Why Exercising During Quarantine Is Important
Roll out of bed, mozy on into the kitchen, get a cup of coffee, park myself on the couch, and proceed to barely move for the rest of the day.
Essentially the standard course of my current life.
There’s going to be intermittent breaks to eat, play with my daughter, go to the bathroom, but outside of that, not a ton happening. Relegated to not leaving the house, I’ve found my mood change, my focus change, my physical activity change.
Pre-quarantine you’d be hard pressed to see a day where I didn’t leave the house. Whether going out to work with patients or clients, running errands, doing activities with my daughter & wife, or getting a workout in, I was not laying around for much of the day.
This change in lifestyle has definitely taken its toll on my physique; usually I feel on the fitter side of things, whereas now I’ve started to feel puffy and chubby.
Being the guy who gets a sheet cake at Costco to just have around for a snack because I normally burn enough calories moving & training, isn’t very conducive to chillaxing all day.
Before this last week, I could have easily gone the whole day with under a thousand steps, but after implementing the changes that I mentioned last week I’ve increased them back up and found myself more consistent with training.
These things were a game changer for me and I’ve noticed not only an improvement in my physique, but a change in a lot of other things, such as my anxiety, mood, and sleep.
Physical activity – not just “working out” but the entire spectrum of being physically active – has a ton of benefits that span across much more than just having washboard abs or toned triceps.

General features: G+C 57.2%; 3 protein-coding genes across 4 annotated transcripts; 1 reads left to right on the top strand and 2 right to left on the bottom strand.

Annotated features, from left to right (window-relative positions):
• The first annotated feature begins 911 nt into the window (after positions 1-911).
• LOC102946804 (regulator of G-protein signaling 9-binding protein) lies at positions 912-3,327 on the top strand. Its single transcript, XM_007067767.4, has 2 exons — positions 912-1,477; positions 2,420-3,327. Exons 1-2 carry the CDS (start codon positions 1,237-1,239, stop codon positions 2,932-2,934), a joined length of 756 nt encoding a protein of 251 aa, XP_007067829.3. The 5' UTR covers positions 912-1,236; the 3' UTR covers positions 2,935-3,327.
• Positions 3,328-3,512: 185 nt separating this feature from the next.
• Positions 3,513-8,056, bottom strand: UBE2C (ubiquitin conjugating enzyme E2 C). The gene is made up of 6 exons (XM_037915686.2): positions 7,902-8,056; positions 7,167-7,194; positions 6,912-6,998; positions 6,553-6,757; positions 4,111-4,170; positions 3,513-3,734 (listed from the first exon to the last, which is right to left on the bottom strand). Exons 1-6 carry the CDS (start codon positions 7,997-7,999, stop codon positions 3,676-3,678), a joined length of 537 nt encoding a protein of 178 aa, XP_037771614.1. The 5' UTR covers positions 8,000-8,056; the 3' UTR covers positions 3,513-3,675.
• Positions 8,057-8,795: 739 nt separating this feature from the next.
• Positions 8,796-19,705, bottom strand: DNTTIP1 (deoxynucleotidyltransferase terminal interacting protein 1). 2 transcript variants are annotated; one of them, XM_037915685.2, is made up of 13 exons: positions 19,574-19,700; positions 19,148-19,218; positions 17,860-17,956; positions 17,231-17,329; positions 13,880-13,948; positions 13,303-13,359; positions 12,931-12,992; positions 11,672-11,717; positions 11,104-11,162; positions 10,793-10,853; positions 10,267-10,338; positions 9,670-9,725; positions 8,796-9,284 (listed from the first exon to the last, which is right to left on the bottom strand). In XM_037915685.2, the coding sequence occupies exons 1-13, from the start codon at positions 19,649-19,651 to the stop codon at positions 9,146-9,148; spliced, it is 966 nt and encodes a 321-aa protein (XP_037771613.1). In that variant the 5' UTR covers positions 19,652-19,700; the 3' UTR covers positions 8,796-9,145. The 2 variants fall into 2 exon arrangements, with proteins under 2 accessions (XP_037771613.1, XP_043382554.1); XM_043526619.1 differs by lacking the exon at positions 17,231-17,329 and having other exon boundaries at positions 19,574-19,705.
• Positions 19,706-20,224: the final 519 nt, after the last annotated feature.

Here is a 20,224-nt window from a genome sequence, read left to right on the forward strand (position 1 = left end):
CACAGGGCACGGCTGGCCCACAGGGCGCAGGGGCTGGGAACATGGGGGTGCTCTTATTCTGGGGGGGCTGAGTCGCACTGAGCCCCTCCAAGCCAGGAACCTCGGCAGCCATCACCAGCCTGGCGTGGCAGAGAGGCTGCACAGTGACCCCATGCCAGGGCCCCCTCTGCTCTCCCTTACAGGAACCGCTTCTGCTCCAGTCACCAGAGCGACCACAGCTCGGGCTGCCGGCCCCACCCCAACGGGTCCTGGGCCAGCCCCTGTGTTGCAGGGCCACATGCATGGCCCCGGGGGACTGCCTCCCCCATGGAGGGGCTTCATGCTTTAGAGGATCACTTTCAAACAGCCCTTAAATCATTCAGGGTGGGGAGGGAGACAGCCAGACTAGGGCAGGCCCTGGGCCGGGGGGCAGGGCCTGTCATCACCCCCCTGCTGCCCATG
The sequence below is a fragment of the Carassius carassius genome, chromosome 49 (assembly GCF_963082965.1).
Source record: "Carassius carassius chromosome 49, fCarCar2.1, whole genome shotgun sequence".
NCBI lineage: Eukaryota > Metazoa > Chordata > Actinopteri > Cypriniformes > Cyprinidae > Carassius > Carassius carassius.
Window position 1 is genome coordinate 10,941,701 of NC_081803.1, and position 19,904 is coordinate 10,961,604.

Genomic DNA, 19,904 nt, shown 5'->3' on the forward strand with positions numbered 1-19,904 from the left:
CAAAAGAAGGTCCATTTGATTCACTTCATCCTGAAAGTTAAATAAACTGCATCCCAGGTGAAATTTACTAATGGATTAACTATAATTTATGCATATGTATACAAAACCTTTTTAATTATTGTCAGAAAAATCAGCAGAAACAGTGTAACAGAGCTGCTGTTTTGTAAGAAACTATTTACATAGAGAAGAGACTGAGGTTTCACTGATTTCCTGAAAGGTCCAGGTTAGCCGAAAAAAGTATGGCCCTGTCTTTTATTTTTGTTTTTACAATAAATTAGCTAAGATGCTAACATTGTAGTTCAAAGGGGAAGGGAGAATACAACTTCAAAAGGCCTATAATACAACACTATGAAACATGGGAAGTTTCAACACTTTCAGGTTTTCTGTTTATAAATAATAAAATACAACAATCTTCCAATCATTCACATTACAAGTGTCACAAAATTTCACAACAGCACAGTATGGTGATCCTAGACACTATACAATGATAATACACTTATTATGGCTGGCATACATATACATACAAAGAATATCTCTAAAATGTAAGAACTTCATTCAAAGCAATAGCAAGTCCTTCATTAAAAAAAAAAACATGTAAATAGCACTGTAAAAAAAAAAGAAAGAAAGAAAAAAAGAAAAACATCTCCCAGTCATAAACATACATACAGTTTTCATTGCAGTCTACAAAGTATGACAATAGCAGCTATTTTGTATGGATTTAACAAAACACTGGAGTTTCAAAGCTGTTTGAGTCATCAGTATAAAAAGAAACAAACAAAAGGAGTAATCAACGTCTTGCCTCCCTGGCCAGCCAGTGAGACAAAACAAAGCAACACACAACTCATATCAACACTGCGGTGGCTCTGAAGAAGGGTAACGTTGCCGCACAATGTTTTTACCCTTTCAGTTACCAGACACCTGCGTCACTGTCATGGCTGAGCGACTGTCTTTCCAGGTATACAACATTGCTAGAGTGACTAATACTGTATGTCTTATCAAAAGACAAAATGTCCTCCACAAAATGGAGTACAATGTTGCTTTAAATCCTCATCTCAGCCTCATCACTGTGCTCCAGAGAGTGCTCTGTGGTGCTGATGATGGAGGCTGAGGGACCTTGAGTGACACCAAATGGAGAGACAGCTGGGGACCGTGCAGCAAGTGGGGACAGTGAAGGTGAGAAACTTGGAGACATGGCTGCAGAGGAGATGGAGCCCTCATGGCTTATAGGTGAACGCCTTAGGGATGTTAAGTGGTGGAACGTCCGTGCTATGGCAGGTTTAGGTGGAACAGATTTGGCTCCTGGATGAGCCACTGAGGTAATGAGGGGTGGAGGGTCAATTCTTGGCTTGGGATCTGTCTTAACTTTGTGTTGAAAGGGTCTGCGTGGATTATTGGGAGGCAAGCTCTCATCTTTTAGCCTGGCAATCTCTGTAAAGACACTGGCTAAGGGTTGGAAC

Most of the time people really focus on the aesthetic side of things; I get it, our external appearance is pretty impactful on how we are viewed by others, but how we actually feel has arguably a bigger impact on our lives.
Through physical activity we challenge just about every major system in our body (such as our cardiovascular and respiratory systems) to work more effectively. Physical activity has been shown to be an effective intervention for a wide range of chronic disease, improving the health of the person overall.
With quarantine, we take away most people’s average forms of physical activity: gyms to lift weights in, roads & tracks to run on, parks to walk in, and much more. By losing out on your standard option to exercise, it can be very challenging for people. Most of our research on exercise adherence indicates that the more blocks in the way for someone to do their preferred form of activity, the less likely they are to do them.
I was struggling with this and took a few steps to get back in my groove, which has admittedly been challenging, not feeling quite like what I would hope for, and not a real replacement for my usual training – but has a been a huge step in the right direction.